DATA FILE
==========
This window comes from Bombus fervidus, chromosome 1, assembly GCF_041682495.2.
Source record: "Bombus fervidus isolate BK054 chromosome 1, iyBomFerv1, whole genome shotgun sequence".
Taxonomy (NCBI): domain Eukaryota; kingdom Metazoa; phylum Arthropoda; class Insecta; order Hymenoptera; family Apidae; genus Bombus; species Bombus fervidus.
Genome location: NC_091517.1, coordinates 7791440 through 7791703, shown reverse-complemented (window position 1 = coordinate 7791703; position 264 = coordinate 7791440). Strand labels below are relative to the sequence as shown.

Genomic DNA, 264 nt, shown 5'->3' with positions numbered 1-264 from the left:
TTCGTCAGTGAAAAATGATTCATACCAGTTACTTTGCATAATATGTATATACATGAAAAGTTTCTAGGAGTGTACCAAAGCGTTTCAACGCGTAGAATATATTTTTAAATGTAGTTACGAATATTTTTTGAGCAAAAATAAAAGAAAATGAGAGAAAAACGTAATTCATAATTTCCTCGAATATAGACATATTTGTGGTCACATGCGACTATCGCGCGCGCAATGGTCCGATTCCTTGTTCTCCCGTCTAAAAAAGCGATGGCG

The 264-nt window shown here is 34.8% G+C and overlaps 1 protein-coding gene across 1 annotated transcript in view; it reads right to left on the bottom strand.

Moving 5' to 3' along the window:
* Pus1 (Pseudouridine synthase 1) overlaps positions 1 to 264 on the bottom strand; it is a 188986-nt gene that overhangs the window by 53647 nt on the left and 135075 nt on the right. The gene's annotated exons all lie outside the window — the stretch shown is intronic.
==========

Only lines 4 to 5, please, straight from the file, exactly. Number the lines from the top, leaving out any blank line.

Genome location: NC_091517.1, coordinates 7791440 through 7791703, shown reverse-complemented (window position 1 = coordinate 7791703; position 264 = coordinate 7791440). Strand labels below are relative to the sequence as shown.

Genomic DNA, 264 nt, shown 5'->3' with positions numbered 1-264 from the left: